Point of view - Uncharitable opinions

Charities have been in the news a lot recently, but sadly not for their good works.

Charities have been in the news a lot recently, but sadly not for their good works. MPs on the Public Administration and Constitutional Affairs Committee (PACAC) have recommended that a voluntary regulator should be appointed to ‘clean up’ the charitable sector.

The move has been prompted by allegations of aggressive charity fundraising in which organisations have targeted vulnerable and older people. They are especially unfortunate because they come in the wake of PACAC’s criticism of the weak oversight by trustees of the collapsed Kids Company charity. Some newspapers have picked up the scent with lurid stories about charity executives’ expense accounts.

The picture the allegations paint is not representative of the voluntary sector. Most of the UK’s 165,000 charities, run by nearly one million trustees, perform an invaluable service and are integral to the fabric of our society.

Half of the registered charities in England and Wales have budgets of less than £10,000. These ‘kitchen-table’ charities – small groups of people who spend their free time contributing to their communities – underpin much of organised caring in the UK. This is especially the case when funding is cut and the state struggles to maintain services.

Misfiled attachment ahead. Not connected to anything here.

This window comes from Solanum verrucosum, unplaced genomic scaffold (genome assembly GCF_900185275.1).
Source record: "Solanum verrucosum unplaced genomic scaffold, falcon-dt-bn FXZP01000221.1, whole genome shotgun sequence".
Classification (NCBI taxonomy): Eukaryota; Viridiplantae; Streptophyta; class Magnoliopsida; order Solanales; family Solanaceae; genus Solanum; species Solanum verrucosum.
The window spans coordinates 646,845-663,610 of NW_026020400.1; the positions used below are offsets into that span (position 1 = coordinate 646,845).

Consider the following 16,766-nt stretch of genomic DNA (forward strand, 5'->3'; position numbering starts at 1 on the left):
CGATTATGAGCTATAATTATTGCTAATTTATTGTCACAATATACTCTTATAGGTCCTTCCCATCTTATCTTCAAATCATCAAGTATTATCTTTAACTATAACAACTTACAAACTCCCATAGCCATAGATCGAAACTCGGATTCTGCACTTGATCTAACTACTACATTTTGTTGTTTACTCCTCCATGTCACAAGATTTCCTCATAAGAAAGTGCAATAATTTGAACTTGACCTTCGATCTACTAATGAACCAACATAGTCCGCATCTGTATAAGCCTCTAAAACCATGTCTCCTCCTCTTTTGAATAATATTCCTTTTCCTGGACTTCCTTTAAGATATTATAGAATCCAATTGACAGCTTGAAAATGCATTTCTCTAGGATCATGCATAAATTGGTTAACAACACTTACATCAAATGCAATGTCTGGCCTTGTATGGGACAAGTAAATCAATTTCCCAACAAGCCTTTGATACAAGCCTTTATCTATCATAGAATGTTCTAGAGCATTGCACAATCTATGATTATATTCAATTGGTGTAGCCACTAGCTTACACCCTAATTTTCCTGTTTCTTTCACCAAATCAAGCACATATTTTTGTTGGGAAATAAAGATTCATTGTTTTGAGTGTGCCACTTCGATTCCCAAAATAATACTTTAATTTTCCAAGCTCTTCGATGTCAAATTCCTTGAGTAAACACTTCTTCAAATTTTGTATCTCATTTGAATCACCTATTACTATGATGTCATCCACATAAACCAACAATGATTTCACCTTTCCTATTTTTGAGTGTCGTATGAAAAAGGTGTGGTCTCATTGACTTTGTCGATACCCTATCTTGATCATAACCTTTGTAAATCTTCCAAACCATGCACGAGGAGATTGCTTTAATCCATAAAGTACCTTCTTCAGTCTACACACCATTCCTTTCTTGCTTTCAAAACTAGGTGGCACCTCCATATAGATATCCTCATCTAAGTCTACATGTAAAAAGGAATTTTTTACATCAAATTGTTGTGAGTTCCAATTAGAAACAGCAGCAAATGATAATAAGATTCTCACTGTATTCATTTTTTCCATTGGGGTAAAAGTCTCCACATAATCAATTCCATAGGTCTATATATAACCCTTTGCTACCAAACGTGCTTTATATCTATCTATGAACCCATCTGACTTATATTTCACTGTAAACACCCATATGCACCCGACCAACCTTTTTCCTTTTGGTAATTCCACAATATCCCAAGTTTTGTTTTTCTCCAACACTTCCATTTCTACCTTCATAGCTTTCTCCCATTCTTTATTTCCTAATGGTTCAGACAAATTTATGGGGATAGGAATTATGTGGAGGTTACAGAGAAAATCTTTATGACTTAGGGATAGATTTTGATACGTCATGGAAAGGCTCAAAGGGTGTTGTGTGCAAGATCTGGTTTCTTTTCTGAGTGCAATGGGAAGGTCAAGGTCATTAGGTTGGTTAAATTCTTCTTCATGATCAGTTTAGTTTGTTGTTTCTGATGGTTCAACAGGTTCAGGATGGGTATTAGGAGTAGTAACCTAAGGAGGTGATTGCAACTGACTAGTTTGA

Many top charity brands are associated with cancer care, and they attract millions of pounds in donations every year. At the other end of the spectrum there are a plethora of small local cancer charities that support vital services.

Such is the extent of their contribution that anything affecting the ability of these organisations to raise funds should be a cause of concern for us all.

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About the author

Richard Henry is lecturer in cancer nursing at Queen’s University Belfast and UKONS president-elect.

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